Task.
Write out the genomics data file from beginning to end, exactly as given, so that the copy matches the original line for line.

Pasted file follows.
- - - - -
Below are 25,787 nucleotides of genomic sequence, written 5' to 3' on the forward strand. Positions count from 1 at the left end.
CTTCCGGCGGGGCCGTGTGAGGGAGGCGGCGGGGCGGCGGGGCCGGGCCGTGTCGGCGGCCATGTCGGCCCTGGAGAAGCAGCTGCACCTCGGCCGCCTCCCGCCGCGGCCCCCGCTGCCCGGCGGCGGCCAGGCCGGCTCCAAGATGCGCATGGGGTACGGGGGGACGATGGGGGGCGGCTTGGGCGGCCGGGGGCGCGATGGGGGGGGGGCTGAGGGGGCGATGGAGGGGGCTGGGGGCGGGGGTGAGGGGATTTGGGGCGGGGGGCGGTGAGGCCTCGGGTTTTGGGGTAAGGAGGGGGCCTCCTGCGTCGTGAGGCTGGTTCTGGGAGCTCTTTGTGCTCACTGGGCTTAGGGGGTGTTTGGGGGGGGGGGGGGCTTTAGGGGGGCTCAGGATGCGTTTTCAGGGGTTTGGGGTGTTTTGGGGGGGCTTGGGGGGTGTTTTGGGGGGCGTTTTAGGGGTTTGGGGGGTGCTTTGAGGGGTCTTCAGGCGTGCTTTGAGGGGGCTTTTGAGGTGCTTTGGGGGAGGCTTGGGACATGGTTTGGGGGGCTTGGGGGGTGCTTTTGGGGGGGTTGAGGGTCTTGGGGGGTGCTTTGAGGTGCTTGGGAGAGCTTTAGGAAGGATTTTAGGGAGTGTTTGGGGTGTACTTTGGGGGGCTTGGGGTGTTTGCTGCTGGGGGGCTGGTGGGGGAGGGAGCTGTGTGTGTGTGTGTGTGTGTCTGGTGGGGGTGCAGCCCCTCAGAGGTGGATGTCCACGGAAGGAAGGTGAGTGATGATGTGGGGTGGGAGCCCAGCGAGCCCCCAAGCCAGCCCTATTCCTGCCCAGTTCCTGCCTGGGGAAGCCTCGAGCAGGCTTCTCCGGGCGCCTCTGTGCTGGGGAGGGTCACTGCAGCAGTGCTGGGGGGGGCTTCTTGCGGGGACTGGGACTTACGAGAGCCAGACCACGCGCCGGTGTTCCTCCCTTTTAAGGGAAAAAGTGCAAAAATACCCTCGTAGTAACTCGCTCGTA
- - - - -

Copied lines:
Below are 25,787 nucleotides of genomic sequence, written 5' to 3' on the forward strand. Positions count from 1 at the left end.
CTTCCGGCGGGGCCGTGTGAGGGAGGCGGCGGGGCGGCGGGGCCGGGCCGTGTCGGCGGCCATGTCGGCCCTGGAGAAGCAGCTGCACCTCGGCCGCCTCCCGCCGCGGCCCCCGCTGCCCGGCGGCGGCCAGGCCGGCTCCAAGATGCGCATGGGGTACGGGGGGACGATGGGGGGCGGCTTGGGCGGCCGGGGGCGCGATGGGGGGGGGGCTGAGGGGGCGATGGAGGGGGCTGGGGGCGGGGGTGAGGGGATTTGGGGCGGGGGGCGGTGAGGCCTCGGGTTTTGGGGTAAGGAGGGGGCCTCCTGCGTCGTGAGGCTGGTTCTGGGAGCTCTTTGTGCTCACTGGGCTTAGGGGGTGTTTGGGGGGGGGGGGGGCTTTAGGGGGGCTCAGGATGCGTTTTCAGGGGTTTGGGGTGTTTTGGGGGGGCTTGGGGGGTGTTTTGGGGGGCGTTTTAGGGGTTTGGGGGGTGCTTTGAGGGGTCTTCAGGCGTGCTTTGAGGGGGCTTTTGAGGTGCTTTGGGGGAGGCTTGGGACATGGTTTGGGGGGCTTGGGGGGTGCTTTTGGGGGGGTTGAGGGTCTTGGGGGGTGCTTTGAGGTGCTTGGGAGAGCTTTAGGAAGGATTTTAGGGAGTGTTTGGGGTGTACTTTGGGGGGCTTGGGGTGTTTGCTGCTGGGGGGCTGGTGGGGGAGGGAGCTGTGTGTGTGTGTGTGTGTGTCTGGTGGGGGTGCAGCCCCTCAGAGGTGGATGTCCACGGAAGGAAGGTGAGTGATGATGTGGGGTGGGAGCCCAGCGAGCCCCCAAGCCAGCCCTATTCCTGCCCAGTTCCTGCCTGGGGAAGCCTCGAGCAGGCTTCTCCGGGCGCCTCTGTGCTGGGGAGGGTCACTGCAGCAGTGCTGGGGGGGGCTTCTTGCGGGGACTGGGACTTACGAGAGCCAGACCACGCGCCGGTGTTCCTCCCTTTTAAGGGAAAAAGTGCAAAAATACCCTCGTAGTAACTCGCTCGTA